Tell me about your book, Common Cents.

Common Cents BRAG

It is an attempt to explain various problems with our political system in simple terms, with examples.  It explains how the Constitutional checks and balances have been distorted – for example, through campaign donor/lobbyists, a broken primary process, winner-take-all voting and rigging of district boundaries by incumbent state legislatures (Gerrymandering) to solidify the control of partisan incumbents and defeat compromise.  It shows how we are manipulated by partisan media and how these and other distortions have led to extra benefits to special interests at the cost of the middle class engine of our economy. And it has 30 cartoons!  The chair on the cover, by the way, is Washington’s chair from the Constitutional Convention, and is still there in Independence Hall in Philadelphia. Ben Franklin commented that the sun on the chair was a rising sun, indicating good fortune ahead for the country.

How did you come to write this story?

I read a lot of books and articles on individual political topics.  I hadn’t seen a simple, comprehensive approach.  A lot of the books would have made a good short article.  I started making notes to clarify my own thinking, then decided to convert them into the simple, comprehensive summary – Common Cents.

Were there any challenges?

Lots.  For example, getting good facts and statistics.  It seems no two articles or sources had the same numbers for the same thing – such as how much we spend on different subsidies and loopholes, or even something as simple as how much of the federal budget is spent on defense.  Everyone seems to choose a different period, different accounting method, etc.  I ended up just picking one that seemed in the middle oftentimes, and footnoting it.

What is some of the feedback you have gotten about Common Cents?

People love the book!  The problem is getting them to read it – it seems a lot of people just don’t read books anymore.  I have to tell them it’s short (110 pages before appendices & end-notes) & it has 30 cartoons!  I’ve heard people buy extra copies for their friends after reading it, or sending copies to their representatives, etc.  The reviews on Amazon have been heartwarming, except for one curmudgeon!  Some readers are surprised at how politics really works, and are skeptical that my solutions will ever come to pass.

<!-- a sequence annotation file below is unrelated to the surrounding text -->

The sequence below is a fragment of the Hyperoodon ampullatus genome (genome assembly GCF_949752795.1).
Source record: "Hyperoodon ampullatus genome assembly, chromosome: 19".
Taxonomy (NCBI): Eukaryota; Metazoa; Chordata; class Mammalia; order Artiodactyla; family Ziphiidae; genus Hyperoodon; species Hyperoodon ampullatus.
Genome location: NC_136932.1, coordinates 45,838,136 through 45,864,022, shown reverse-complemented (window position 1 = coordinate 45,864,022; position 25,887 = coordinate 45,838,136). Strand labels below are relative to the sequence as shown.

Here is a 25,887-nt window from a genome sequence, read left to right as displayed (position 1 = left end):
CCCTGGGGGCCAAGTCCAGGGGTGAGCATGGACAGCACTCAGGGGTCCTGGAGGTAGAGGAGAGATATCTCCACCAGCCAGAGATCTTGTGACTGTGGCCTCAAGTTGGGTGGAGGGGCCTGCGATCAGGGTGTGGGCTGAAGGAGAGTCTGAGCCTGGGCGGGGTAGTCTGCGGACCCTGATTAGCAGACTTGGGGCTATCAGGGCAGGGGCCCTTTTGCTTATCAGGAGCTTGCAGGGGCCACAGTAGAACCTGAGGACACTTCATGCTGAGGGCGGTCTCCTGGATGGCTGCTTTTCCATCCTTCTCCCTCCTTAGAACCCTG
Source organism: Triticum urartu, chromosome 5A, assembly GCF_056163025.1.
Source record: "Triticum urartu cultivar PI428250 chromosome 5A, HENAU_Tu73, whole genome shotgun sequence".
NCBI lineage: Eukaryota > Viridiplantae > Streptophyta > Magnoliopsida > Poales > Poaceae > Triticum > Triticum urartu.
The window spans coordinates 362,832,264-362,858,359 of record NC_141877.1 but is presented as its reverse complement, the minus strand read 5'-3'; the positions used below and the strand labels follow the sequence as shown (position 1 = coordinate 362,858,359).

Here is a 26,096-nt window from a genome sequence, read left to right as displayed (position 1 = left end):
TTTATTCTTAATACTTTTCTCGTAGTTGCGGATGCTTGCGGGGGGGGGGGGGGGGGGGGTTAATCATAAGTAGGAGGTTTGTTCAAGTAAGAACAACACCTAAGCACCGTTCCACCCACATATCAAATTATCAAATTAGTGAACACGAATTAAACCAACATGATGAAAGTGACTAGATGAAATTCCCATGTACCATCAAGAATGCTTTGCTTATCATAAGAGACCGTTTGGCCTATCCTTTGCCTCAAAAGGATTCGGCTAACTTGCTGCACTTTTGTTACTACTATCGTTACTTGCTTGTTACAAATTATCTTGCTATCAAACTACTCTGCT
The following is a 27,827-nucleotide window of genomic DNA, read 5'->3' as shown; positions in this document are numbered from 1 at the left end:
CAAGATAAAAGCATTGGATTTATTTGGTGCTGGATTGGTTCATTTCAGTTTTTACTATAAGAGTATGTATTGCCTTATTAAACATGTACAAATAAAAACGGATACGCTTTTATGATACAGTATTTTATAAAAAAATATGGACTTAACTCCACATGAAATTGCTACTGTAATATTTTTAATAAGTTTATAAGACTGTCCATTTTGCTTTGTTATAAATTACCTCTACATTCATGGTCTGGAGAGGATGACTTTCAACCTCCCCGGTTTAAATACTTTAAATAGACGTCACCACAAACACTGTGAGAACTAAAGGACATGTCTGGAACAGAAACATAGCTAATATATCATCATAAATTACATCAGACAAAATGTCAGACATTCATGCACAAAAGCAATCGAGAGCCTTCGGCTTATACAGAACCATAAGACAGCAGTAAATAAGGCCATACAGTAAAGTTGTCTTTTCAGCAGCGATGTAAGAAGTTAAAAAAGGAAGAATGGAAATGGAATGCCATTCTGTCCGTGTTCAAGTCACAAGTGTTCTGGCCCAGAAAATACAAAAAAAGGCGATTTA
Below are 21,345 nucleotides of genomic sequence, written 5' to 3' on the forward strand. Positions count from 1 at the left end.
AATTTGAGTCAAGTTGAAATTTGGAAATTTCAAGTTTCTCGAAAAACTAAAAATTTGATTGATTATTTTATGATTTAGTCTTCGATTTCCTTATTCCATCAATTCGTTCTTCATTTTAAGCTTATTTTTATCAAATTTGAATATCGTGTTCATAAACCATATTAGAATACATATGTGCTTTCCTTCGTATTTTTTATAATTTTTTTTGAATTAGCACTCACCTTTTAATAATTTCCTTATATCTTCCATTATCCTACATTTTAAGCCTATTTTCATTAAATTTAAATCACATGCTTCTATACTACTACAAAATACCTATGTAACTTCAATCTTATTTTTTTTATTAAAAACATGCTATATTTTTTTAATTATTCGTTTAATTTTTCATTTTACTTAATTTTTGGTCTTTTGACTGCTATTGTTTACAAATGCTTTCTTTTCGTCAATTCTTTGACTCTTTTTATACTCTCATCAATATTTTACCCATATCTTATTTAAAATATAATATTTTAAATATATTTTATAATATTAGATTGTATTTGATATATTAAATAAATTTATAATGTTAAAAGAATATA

What was your writing process for this book?

I pulled things from articles and books by experts, and simplified them, while footnoting the source.  I’d write in evenings and weekends when not working at my paying job.  I kept a notepad by my bed, because I’d often get inspiration when I’m falling asleep or just waking up.  I got inspiration in the shower as well – but the notebooks kept getting wet!

Will you write more political books?

I would like to do some articles next, then perhaps another book down the line.  I think it makes sense to follow-up on several of the topics in my book with articles.

In your book description it says “The branches of government fight each other for more control with executive orders, signing statements, legislative vetoes and other tricks.” I would have to agree with you there. Could you give an example of this please?

Georg Bush tried to get a Republican Controlled Congress, his own party, to limit federal funding for stem cell research, where the stem cells come from aborted fetuses.  Congress wouldn’t do it, and they are the branch of government that is supposed to pass laws.  So Bush issued an executive order.  Congress then passed a bill reversing the order.  Bush vetoed the law, and Congress couldn’t muster the 2/3 majority needed to override.  When Congress doesn’t like how the President is administering laws, they create agencies that report to Congress, or to their committee, duplicating functions.  With a “legislative veto,” Congress passes a law giving it the right to overrule an administration decision, such as where military bases are located, or approving real estate transactions – a nice way for members of Congress to hand out favors to special interest donors.

I know there are many who would love to “do away” with the Constitution or start over-if you will-how important is the Constitution to you?

I revere the Constitution, as do most Americans.  It is what establishes the rule of law instead of a dictatorship.  It was the first, and has defects, that later constitutions in other countries did better.  For example, most countries elect a parliament, and the parliament selects the president, so you don’t have our divided government and things get done.  However, I doubt we could ever change the fundamentals of our Constitution since ¾ of the states need to approve, and there are vested interests by small states in their outsized representation – states with less than 20% of the population control half the senate and have outsized electoral votes.  But it has been amended, and is due for a tune-up.